Eric Wormus

There’s a RedHawk football game Saturday night, but you probably don’t know about.

Miami is off this week, you’re probably thinking and you would be right?in a manner of speaking. Saturday night, the Miami club football team opens its season in Yager Stadium against Southern Illinois University-Edwardsville.

The club football team was the brainchild of seniors Andy Bahr and Brandon Wolf; sophomore Nick Powell; and club president Louis Linnemann. The club was formed in 2007 to give guys without Division I talent a chance to play football, bridging the gap between playing on the team and playing flag football on Cook Field.

This is football without all the pressure. The team has three two-hour practices a week at the fields on state Route 73. There are no scheduled weight training sessions, though most of the players lift on their own. The time commitment may be minimal-there are no film sessions, no cumbersome playbooks to memorize-but the desire and competition is top notch.

Most of the players on the team played high school football, but there are some on the team playing for the first time, hungry to devour any and all the information they can.

The coaches are mostly Miami alumni who were eager to help the club team. Some of the coaches served under the late John Pont.

The team holds try-outs twice a year, once in the fall and once in the spring.

“So far we haven’t had to cut anyone,” Linnemann said, “but club dues can become a bit of a problem for some students.”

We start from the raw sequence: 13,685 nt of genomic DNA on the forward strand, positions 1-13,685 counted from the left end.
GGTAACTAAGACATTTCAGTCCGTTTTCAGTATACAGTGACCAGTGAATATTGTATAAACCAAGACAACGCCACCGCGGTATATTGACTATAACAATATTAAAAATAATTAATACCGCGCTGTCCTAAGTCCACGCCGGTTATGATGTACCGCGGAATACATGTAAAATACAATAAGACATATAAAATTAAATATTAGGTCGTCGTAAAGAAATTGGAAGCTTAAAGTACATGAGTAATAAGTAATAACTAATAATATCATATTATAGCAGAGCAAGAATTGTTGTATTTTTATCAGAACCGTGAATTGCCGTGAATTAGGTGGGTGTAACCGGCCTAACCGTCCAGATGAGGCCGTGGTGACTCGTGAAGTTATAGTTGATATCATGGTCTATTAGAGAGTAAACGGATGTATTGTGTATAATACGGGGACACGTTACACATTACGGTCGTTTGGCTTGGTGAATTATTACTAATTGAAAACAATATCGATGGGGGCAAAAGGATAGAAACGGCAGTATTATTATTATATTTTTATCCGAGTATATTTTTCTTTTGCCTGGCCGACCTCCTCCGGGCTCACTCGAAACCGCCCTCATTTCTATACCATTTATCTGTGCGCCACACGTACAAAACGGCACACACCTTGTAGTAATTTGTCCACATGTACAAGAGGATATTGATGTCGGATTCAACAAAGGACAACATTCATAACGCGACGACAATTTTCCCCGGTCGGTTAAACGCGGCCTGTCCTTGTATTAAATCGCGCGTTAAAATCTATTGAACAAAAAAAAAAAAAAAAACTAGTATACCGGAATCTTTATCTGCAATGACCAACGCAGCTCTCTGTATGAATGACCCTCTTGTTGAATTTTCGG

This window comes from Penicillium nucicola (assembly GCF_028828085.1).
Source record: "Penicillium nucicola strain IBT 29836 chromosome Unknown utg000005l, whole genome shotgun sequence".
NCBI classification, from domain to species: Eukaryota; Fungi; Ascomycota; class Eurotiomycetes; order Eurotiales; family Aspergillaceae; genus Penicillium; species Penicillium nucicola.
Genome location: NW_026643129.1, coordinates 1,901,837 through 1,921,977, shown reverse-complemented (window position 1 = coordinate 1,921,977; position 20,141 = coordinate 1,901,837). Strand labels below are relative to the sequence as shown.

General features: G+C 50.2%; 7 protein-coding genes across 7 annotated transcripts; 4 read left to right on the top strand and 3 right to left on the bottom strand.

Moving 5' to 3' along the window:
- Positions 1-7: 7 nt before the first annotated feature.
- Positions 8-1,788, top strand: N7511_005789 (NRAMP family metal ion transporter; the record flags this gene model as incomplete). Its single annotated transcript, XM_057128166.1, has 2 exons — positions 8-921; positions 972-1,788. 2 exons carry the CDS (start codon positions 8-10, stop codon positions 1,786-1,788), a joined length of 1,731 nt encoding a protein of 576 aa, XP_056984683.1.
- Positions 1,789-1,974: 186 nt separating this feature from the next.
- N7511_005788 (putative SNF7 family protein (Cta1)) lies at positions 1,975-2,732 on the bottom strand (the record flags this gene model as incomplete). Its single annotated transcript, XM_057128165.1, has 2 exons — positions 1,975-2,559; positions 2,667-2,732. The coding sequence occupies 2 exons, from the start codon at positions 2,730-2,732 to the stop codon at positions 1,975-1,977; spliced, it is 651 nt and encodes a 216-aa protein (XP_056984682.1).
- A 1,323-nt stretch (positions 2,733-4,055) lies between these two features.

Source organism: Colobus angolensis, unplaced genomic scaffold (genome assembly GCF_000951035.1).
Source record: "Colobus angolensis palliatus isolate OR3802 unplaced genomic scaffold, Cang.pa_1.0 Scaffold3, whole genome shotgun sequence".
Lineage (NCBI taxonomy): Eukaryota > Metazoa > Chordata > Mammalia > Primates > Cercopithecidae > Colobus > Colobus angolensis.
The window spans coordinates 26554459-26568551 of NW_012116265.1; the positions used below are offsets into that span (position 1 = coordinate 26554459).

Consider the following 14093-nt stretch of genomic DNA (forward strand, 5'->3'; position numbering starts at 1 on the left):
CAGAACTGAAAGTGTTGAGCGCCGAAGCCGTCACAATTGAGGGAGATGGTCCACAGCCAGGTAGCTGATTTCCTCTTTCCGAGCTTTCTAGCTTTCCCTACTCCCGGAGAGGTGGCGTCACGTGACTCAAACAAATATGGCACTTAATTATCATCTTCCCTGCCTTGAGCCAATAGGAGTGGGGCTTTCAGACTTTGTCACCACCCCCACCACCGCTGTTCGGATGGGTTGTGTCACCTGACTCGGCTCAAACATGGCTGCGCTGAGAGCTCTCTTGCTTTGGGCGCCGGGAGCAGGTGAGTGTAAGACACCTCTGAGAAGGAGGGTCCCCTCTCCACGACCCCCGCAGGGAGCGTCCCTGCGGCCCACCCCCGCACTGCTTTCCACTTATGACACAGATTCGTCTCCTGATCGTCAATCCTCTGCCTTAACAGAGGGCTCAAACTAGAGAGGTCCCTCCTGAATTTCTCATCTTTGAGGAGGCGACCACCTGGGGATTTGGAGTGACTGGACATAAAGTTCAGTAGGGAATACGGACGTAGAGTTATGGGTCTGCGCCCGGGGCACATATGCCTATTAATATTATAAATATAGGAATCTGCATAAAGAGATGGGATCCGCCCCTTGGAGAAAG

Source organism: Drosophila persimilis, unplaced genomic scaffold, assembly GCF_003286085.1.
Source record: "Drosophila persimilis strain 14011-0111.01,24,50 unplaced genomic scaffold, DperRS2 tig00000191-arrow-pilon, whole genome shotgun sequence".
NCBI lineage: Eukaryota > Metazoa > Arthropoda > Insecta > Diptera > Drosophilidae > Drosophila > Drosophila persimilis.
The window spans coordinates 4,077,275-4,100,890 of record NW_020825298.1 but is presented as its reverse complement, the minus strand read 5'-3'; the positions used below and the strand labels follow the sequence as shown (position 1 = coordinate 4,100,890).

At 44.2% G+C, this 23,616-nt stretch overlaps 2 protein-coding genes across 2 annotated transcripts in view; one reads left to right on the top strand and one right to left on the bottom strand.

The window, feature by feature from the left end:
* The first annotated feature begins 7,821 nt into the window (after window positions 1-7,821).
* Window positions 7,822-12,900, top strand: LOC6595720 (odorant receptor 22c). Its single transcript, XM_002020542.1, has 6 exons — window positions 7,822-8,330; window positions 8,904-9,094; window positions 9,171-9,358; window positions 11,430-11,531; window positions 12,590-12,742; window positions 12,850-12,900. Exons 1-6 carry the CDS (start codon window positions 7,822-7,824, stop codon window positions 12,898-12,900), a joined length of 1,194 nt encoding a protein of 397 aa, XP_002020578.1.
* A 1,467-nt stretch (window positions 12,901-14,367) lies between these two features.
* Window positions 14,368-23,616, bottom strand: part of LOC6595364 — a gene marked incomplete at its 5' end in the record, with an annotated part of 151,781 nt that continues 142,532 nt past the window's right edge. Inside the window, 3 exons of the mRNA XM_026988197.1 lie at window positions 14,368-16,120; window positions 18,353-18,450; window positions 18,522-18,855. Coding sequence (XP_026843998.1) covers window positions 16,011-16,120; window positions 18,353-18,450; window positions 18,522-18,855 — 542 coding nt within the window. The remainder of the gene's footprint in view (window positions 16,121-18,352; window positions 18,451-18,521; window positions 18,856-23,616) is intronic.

As a Miami organization, Linnemann said, two-thirds of all the expenses are paid by club dues and fundraisers. If the fundraisers fall short of their goal, the dues have to be increased.

In the inaugural season, the RedHawks finished 2-3.

So why should you show up tomorrow night? The first reason is excitement. Last season, the RedHawks played SIU-E twice, with the teams splitting the games. Miami dropped the first game 12-7, but won the re-match 21-12. Both games were within nine points, and you can expect more of the same next time.

In this day and age, the sports fan is among the most cynical demographic in the country. Grown adults launch a chorus of boos at a college quarterback because the kid threw an incomplete pass. It comes as no surprise to us when a university is under investigation for breaking recruiting rules. “If you ain’t cheating you ain’t trying,” has become standard.

We watch our favorite team play and we live and die with every play. We second-guess and third-guess and fourth-guess until watching the game feels more like work than fun. A single game can make or break a week. We get so caught up in the negative that many of us probably haven’t actually sat down and enjoyed a game in a long time.

This is where the club football team comes in. There is no cheating, no lying and no booing.

“We’re just a group of guys who enjoy playing football and do so for the love of the game,” Linnemann said.

And in the end, that’s what sports are supposed to be about and why we love them so much-a group of friends just trying to have fun and trying to win because they love the game.

So head over at 7:30 p.m. tomorrow night to Yager-not because the team has a shot at a national title or a bowl appearance, but to enjoy a football game. And in the end that’s exactly why the team was formed; to enjoy the game of football.